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Dear Me | Hannah Lee

Dear Me,


This seems like a perfectly fitting time to write this. Right now, I’m scouring the internet for a hint, a clue, a point in the right direction as to what I’m going to do with life after uni. This all very reminiscent of me five years ago, crying in the career guidance office, genuinely positive that my life would come to an abrupt stop after high school, feeling like instead of being a very small fish in a very big pond, I was just going to be used as bait. However, (a saying that seems to have gained its own meaning this year): hindsight is 2020 and the next five years of your life will teach you more than the first seventeen ever did. Despite the fact that the pond has grown to the size of the ocean, at least now, you’ve learnt how to swim.


I don’t want to make this letter to my younger self completely boy-centric, yet I feel that not mentioning them would be a disservice to fifteen, sixteen, seventeen, eighteen-year-old (and beyond) Hannah- whose entire world back then, seemed to gravitate around them.

As every woman eventually does, I have turned into my mother so I will repeat one thing that I know you’ve heard before (perhaps it will make a difference coming from your future self- I have a nipple piercing now and live with a boy so I’m ultimately cooler and know best ): stop caring about boys that don’t care about you. Oh, and stop holding on to relationships you know aren’t going to work. Chew them off like a frost-bitten finger and spit them across the ice. You can live without a finger or two and the quicker you get rid of it, the less of you it will poison. That’s the last I’ll say on boys (see, leading by example- stop dragging things on).

Always love love. You always have. Never give up that shiny idea of perfect love but remember that you get that with your friends too. Although it will be strange not seeing them every day, it means that you’re all growing, albeit in different directions, but all from the same roots.

The love you have with them is unlike anything else. Don’t let it go. You all need to squeeze each other tightly with your nail bitten fingers to stop you falling apart through the bad times.

But things will never really be that bad. They will feel it. God, it will feel like all the air has been sucked from your body and like you’re being forced to carry around the weight of the sky around your neck. But you have always been fine. Don’t let go of your friends and you always will be. And remember that you can sometimes be a little dramatic.


For God sake, start being nicer to your parents. I know it’s oh-so hard being a teenager and that no one understands you and that the entirety of the world is against you blah, blah, blah and I know if you met me today, you’d probably roll your eyes and reply with something cutting. But it’s not cool to fill the stereotype of ‘stroppy teenager’- as much as you want to believe it you are not the main character in a 2000’s chick flick where teenagers slam doors and sneak out of their bedroom windows to go to concerts in the middle of the night. You are not Lindsay Lohan in ‘Confessions of a Teenage Drama Queen’. You just look like a brat who wears too much under-eye liner. Believe me, it’s just easier when everyone gets on.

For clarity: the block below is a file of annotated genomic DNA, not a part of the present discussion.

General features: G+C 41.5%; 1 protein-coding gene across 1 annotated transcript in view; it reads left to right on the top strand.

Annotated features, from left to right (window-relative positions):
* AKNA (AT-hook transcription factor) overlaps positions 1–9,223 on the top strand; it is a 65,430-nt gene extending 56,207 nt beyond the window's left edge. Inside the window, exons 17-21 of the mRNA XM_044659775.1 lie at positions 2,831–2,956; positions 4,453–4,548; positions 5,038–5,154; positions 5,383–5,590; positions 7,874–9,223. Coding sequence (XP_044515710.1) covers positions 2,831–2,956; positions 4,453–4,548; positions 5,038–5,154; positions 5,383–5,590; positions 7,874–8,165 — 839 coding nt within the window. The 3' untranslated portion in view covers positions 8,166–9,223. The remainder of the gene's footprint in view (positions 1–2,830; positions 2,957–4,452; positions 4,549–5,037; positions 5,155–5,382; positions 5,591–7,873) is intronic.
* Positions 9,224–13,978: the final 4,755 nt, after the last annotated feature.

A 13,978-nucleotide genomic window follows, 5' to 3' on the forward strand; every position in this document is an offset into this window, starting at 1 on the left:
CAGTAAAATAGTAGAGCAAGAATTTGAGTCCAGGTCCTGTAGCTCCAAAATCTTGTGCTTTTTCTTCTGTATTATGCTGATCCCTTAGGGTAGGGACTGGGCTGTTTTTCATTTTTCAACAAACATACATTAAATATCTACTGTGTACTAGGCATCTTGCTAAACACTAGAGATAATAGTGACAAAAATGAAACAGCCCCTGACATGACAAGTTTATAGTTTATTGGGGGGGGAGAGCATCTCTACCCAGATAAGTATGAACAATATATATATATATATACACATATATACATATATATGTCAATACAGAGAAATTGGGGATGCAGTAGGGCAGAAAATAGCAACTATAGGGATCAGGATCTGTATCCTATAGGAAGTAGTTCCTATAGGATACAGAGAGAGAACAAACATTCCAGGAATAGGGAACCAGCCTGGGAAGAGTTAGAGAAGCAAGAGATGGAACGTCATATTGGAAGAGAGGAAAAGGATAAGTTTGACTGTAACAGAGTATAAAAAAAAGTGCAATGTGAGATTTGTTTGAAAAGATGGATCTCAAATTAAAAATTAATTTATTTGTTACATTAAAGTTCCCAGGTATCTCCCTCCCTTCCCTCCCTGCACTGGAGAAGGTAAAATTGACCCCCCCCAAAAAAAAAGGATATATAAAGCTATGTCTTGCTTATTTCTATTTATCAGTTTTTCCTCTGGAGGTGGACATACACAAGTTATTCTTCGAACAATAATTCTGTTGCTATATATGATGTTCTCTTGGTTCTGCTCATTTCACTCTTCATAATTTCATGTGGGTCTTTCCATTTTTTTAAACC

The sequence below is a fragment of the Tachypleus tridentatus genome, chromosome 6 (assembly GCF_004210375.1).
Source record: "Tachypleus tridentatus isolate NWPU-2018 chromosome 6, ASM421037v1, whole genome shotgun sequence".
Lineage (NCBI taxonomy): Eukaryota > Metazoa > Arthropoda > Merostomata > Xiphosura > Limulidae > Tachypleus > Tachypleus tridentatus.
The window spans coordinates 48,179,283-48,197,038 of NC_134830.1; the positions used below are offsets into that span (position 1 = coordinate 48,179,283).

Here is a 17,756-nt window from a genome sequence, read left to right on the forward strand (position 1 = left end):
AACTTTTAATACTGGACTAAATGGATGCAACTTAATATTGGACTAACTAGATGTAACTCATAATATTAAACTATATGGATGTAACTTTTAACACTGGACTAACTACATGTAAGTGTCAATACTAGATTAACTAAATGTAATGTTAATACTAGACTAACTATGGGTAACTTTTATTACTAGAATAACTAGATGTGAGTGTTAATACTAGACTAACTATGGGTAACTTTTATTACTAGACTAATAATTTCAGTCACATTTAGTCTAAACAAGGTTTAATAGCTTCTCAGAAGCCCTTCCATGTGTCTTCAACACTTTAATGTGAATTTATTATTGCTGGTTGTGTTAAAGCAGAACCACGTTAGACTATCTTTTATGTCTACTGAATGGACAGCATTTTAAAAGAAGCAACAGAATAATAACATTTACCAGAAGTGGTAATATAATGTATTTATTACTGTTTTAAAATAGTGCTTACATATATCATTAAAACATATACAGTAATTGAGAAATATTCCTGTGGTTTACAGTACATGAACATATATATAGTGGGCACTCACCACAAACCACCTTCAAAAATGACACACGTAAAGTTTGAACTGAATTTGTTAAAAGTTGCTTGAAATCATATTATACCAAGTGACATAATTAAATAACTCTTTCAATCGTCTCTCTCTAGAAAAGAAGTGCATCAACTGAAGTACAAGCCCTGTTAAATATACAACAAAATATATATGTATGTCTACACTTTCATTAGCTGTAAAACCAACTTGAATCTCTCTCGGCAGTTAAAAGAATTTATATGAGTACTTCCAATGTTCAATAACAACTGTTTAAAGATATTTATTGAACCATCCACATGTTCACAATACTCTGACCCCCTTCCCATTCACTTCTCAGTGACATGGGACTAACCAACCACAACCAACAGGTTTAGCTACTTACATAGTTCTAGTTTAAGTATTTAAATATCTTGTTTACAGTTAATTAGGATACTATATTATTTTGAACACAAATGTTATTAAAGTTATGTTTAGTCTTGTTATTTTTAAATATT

There’s a lot of times you won’t feel pretty. You struggle a lot with Trichotillomania, although at this point you won’t know what it is yet. I know this has a massive impact on your self-confidence which in turn only makes it worse. But don’t stress- seriously try not to stress because the more you stress the worse it becomes. You’ll grow out of it, or at least learn how to manage it. You won’t feel the need to get up before he does just to draw on your eyebrows anymore, to hide your face whenever someone makes a joke, to make up excuses as to why you have no eyelashes, no eyebrows. You will feel pretty again.


I wish I was writing this from a place of absolute clarity, as if turning the grand-old-age of twenty-two was an enlightening experience. It’s not. Although I am a different person I was when I was seventeen, it doesn’t mean I wouldn’t make the same mistakes for a second (or third?) time. And even looking back I would encourage you to make as many mistakes as you can. Mistakes make for good stories and as a writer you’ll need lots of those.


All I know for certain is you need to stop looking at doing business degrees, or law degrees or degrees in public relations. Stop crying about how you only got 17% in the higher maths exam (despite what mum and dad say, you actually don’t need a maths qualification to get into university). Start viewing writing as a viable career goal and start believing that you can actually achieve it.


Although this is a post for my teenage self, there’s a lot that my last week, yesterday, ten minutes ago self can take out of it as well. Belief in yourself comes in peaks and troughs so the point I’m trying to make is that things are never as bad as they seem. You’re tough and things will be okay. Just keep your head above the water.



Hannah Lee Hannah is currently studying a Masters in Creative Writing in Glasgow. She struggles calling herself a writer but hopes to publish book or two someday. @_hannah_lee


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